Show Overview: Flight of Fall Festival - Stan @ The Company House (Night #1)

DISCLAIMER - due to a multitude of issues with 2 out of 3cameras -  Videos in this post come courtesy of the Berserker Lion Youtube page and were shot by Jeff Knox & David Fulde

The Company House - December 3rd 2011
12:30 – 1:30 Chris Martin & The Troubleshooters
11:30 – 12:15 Moonshine Ramblers
10:45 – 11:15 Mike Humble
10:00 – 10:30 David R Elliot

A newcomer in the Halifax festival scene, Flight of the Fall is off to a solid start. Friday night at The Company House showcased a wide array of acts, from singer songwriter, to folk protest, to party country, to straight up swing band. And, somehow, it all worked. I don’t know how, I just can’t explain it, but somehow everything came together. Was it the venue and it’s diverse array of patrons? Or was it a masterfully picked lineup? Whichever of those two options it was, it was fun.

Taking the stage first was David R. Elliot, a singer/songwriter in the vein of Steve Earle. Playing guitar and singing in a way that immediately reminded me of Earle, I was intrigued straight out the gate. David had some great lines and some above average guitar composition. My favourite song of his set was December, an achingly sweet ballad about winter and the harshness that can come along with it. As with most opening acts, David’s set wasn’t all that well attended, but with his song writing ability and creative guitar work, be sure to check him out at a coffee house near you.


“Ok, well, since you guys are such an attentive audience, which I was hoping for, I’m going to sing a song about death.” And so began Mumble’s set. Mumble, A.K.A. Mike Humble, was in town to represent the Feels Good music community and, as per usual, represent he did. Singing slow, poignant, funny songs, Mumble was definitely playing to the right crowd, blending folk, protest, and humor, he deftly played the role of an old school folk singer. Fracking? Berated. Death? Handled. Bumblebees? Approved. Mumble did a great job of getting people thinking, smiling and reminiscing. See him; you’ll leave feeling warmer then you did when you walked in.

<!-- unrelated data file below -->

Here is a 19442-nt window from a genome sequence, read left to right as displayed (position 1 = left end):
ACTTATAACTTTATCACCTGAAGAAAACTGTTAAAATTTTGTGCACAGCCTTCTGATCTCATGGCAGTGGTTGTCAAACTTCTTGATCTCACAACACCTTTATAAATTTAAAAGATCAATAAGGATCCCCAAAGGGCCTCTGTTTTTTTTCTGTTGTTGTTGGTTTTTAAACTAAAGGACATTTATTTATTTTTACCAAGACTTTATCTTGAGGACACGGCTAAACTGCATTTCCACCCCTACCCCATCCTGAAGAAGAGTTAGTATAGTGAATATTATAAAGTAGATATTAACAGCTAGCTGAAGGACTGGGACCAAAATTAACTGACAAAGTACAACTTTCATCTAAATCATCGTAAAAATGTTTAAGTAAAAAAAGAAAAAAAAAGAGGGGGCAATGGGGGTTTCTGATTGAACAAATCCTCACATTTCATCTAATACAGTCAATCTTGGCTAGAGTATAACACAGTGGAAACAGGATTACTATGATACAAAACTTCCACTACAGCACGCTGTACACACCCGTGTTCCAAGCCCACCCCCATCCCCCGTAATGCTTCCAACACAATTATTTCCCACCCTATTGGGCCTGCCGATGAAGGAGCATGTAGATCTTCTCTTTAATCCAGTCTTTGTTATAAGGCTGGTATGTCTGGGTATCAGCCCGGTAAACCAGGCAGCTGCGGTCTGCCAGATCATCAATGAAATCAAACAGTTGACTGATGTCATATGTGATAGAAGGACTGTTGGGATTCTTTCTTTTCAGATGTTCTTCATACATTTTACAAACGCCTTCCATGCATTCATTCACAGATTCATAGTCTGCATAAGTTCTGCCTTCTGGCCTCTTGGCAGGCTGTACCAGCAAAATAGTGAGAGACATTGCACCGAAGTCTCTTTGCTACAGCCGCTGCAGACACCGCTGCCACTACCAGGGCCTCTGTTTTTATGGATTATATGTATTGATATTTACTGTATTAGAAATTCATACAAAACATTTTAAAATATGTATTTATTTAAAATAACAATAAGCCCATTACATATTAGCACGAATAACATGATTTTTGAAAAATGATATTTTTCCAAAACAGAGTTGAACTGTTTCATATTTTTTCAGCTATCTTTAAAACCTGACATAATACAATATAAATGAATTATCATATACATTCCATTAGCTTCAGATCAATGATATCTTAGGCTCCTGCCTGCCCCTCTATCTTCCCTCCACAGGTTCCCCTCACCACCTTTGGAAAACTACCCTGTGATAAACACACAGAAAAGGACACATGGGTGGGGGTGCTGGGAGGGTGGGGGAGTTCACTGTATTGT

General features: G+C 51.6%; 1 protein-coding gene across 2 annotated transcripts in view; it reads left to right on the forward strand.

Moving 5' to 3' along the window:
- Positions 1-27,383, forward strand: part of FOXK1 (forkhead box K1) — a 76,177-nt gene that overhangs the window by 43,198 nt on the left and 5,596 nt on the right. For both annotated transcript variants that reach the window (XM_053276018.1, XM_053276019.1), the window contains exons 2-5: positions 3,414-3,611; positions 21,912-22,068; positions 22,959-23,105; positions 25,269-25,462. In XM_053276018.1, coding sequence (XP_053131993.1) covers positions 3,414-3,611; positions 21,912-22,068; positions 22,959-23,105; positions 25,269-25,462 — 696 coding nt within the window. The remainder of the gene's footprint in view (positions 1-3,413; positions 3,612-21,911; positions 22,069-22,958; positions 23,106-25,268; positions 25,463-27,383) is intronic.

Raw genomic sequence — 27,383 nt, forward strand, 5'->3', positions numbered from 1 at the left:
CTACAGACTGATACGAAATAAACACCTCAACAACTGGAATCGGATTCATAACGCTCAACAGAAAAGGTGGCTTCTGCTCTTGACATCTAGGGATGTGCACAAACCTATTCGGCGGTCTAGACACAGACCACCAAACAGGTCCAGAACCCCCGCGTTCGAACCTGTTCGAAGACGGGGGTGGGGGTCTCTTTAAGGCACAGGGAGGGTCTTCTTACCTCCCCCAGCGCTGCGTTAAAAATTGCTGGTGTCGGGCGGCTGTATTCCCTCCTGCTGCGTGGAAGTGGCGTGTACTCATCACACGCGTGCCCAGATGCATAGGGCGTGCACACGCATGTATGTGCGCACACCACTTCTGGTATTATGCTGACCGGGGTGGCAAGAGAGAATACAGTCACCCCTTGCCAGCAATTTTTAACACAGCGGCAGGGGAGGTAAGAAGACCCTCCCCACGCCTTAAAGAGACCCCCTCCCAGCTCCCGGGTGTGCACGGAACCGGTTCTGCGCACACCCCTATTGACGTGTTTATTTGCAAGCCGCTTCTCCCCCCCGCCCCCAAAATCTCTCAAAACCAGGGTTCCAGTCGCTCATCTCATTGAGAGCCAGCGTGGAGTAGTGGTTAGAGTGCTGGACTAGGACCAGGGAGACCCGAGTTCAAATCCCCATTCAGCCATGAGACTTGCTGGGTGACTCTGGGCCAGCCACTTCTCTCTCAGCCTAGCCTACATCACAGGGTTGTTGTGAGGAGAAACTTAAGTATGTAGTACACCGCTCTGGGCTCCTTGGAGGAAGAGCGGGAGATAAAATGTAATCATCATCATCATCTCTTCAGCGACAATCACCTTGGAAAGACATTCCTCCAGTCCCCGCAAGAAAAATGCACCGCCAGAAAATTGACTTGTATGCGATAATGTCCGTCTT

Cowboy plaid, unshorn faces, soulful voices. Moonshine Ramblers loudly and unceremoniously took to the stage. After two solo acoustic acts, the Ramblers were a shock to the system, unleashing their brand of Zydeco Rock on the, at this point much larger, CoHo crowd. Nary a note missed, nary a banjo triplet left behind, the lads were fairly unrelenting; highlight of the night? The song that reminded me of a downhome rendition of Golddigger by Kanye West. I don’t know how I heard it, but I did. And I hope you do too. For realz, y’all. Mixed in with all the funtimes, Moonshine Ramblers managed to break down into doom country territory. Slow, mean, and dark, these parts of the set were a welcome change and only made me love the Ramblers more.


Last, but definitely not least, Chris Martin and the Troubleshooters.
After coming in from the cold of a December night, literally the last thing I expected to see onstage was a swing band, complete with zoot suits, slicked back hair and many, many different brass coloured instruments. My swing band knowledge is poor, at best, but from what I know (Brian Setzer, Squirrel Nut Zippers) these guys stood up as a solid band in the genre. There’s a certain pageantry of swing music that I can help but love. Wouldn’t YOU love to dress up and sing, loudly, about girls, cars, and, I don’t know…fucking? I know I would, and these guys have the balls to do it. The dancefloor was jammed, so you know they’re doing something right. If you want to sweat, dance, and smile, this is the band to see.


Yea, so, as I said, pretty diverse bill, but a fun night had by all. Everything ran smoothly, and my first trip to The Company House can officially be branded as a success. Congrats to Flight of the Fall and Berserker Lion for a great first night!

- Stan Béland

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